A Dietician by profession, Paul Bailey has this immense talent towards art of photography. He shoots film and tell us this only improves his patience and makes him feel a kid again in terms of learning and excitement. In this brief Interview with 121clicks.com, Paul opens up a lot about shooting film, his passion is evident and immaculate as he takes us through this journey. Take a look and be inspired.
Could you please introduce yourself to our readers?
Hello, my name is Paul and I’m from Manchester, England. I am a dietitian by profession, and in my spare time I love to shoot film. I’m a self-taught photographer, getting into it about 5 years ago. I think to express myself and to try and live creatively is important, and photography has become my means of doing so. I like to shoot simple everyday moments and document the natural beauty that’s around me.
How do you plan your travel?
Over the past few years I’ve managed to tick a few places off my travel bucket list, but really I’m just getting started. The majority of places I have visited and want to visit are places of outstanding natural beauty. I’m certainly full of wanderlust. I think it’s vital to get lost for a while, declutter the mind and explore the simple beauty that surrounds us. I like to think of myself as an adventurer but unfortunately at the moment I’m certainly more ‘Walter Mitty’ than ‘Ranulph Fiennes’. For me, photography and exploration goes hand in hand, it’s a way of documenting what’s around me. With a camera in your hand you tend to look for the good in everything, and what better way to be?
In your idea, what makes a good photograph?
I have found over the last few years that my idea of what a good photograph is has changed and evolved . A ‘good’ photograph is definitely a subjective thing, but usually good photographs are the ones that make us feel something, they open a space in our imagination and they draw us in, they leave us with thoughts, feelings and questions.
I mainly use a Canon Elan II with either a 50mm or 28mm lens, and my little Yashica T5. I have owned much more technologically advanced cameras but I have found nothing matches the pure simplicity and enjoyment these two bring.
In terms of individuals I love the work of the greats, for example Sebastiao Salgado, the Abraham Brothers, Dennis Stock, Vivian Maier, Don McCullin, and of course the LIFE and magnum photographers. I also take a lot of inspiration from the photos I see on Flickr and Tumblr. I think it’s really important to study other people’s work in order to improve your craft and find the direction you want to go in. I’m also a big believer in gaining inspiration from any art form: music, movies, paintings. Knowledge is power and there is much to be gained. There’s a great quote by film director Jim Jarmusch that really resonates with me:
“Steal from anywhere that resonates with inspiration or fuels your imagination. Devour films, music, books, paintings, poems, photographs, conversations, dreams, trees, architecture, street signs, clouds, light and shadows. Select only things that speak directly to your soul. If you do this, your work (and theft) will be authentic. Authenticity in invaluable. Originality is non-existent. Don’t bother concealing your thievery – celebrate it if you feel like it. Remember what Jean-Luc Godard said: ‘it’s not where you take things from-it’s where you take them to’.”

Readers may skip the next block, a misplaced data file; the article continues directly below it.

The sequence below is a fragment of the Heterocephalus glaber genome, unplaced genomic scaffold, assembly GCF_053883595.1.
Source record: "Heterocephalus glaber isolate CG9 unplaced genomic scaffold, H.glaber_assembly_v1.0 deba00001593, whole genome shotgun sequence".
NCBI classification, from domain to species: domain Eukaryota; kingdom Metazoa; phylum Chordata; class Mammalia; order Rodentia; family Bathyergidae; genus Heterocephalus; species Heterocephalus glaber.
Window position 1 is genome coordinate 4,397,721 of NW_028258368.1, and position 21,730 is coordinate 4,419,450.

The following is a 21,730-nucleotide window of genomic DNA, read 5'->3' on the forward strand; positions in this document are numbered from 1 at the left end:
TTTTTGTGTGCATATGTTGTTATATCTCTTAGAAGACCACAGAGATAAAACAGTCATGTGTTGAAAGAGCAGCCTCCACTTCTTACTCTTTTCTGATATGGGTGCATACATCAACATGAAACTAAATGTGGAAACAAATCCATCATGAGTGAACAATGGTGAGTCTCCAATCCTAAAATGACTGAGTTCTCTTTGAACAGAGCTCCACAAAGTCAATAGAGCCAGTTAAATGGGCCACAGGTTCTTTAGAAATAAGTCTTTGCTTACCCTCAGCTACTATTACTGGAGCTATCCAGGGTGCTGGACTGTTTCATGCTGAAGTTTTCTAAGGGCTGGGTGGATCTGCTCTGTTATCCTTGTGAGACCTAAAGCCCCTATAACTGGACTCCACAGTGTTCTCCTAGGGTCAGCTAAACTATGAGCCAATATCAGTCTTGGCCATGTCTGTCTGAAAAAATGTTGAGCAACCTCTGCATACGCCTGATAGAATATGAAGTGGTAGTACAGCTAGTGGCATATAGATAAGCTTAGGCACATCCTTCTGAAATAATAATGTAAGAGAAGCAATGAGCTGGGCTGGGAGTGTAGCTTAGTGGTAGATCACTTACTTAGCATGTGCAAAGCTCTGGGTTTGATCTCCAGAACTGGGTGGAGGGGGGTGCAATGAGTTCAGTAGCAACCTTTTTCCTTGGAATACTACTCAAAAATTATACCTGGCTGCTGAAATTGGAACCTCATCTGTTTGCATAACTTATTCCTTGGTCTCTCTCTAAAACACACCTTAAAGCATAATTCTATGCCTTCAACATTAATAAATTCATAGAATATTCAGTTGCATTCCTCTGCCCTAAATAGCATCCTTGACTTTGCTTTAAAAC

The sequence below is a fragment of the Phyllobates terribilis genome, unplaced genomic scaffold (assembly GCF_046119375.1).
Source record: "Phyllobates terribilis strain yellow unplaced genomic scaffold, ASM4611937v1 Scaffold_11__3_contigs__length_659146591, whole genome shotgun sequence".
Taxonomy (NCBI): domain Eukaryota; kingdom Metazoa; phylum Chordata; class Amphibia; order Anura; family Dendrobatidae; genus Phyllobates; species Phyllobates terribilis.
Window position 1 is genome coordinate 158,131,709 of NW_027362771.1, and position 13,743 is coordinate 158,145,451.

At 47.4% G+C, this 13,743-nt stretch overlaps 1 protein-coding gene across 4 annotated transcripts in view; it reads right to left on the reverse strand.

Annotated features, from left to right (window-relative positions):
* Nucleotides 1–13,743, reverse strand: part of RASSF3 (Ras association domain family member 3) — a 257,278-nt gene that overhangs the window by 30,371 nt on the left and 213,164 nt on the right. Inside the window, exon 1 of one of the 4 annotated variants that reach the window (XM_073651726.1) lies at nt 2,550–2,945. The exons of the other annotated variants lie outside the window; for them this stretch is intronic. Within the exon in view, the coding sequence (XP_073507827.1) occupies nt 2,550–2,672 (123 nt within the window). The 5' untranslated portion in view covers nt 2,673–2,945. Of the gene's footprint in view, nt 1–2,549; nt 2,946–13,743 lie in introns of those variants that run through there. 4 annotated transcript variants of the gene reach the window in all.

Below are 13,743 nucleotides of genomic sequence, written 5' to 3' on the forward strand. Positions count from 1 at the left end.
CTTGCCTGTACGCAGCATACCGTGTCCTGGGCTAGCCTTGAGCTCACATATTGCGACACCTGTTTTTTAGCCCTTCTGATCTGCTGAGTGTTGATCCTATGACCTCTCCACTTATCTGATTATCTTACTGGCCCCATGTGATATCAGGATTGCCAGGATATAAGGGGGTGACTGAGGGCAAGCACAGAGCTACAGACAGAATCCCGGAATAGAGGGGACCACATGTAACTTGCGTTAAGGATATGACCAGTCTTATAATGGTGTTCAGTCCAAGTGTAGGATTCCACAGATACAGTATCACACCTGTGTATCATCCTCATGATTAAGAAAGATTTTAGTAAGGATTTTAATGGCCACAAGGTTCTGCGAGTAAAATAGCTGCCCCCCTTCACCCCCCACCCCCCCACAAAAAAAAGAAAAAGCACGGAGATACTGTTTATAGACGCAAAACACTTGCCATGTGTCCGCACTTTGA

3 things shooting film has taught Paul?
- Shooting film definitely improves your patience. In a world where everything is becoming instant, film photography makes you wait. There’s that waiting period from when you take the shot until when you get to see the resultant exposure. And as you wait you wonder, was it as good as you saw it in your head? Sometimes it is, sometimes it’s not, and sometimes you get lucky and it far exceeds expectations. Going to collect my processed film from the shop has never lost its excitement, I feel like a kid at Christmas.
- Film photography teaches you to be more conscious of the present moment. Film is precious and you don’t want to waste your shots, so you have to be focused and slow down the process and choose wisely. I rarely take more than 3 photos of the same thing, often just one or two and then move on. When I used to shoot digital I’d take 500 shots then pick 3 of the best. With film you have a maximum of 36 shots, so you try and make every shot count. I certainly started to learn a lot more about the craft when I changed from digital to film. I learn something new with each roll I shoot.
- With film I’ve learnt that imperfections aren’t necessarily undesirable, in fact perfection is in some ways very boring. It’s often the unpredictability of film that makes it so special, the little imperfections and surprises that film has adds so much more character, texture and nostalgia to the image.
Your sense of composition is too good, how did you acquire this?
Thanks. I’m not sure to be honest, I’d like to say I follow some specific photographic rule but typically I just tend to shoot opportunistically. I assess the scene, look through the view finder and simply decide whether or not to take the shot. I have found that the more you overanalyse these things, the less fun taking photos is.
Thanks again for this wonderful opportunity with 121clicks.com, any final thoughts?
Thanks, it’s a great honour to be featured.
You can find Paul Bailey on the Web :
All the pictures in this post are copyrighted Paul Bailey. Their reproduction, even in part, is forbidden without the explicit approval of the rightful owners.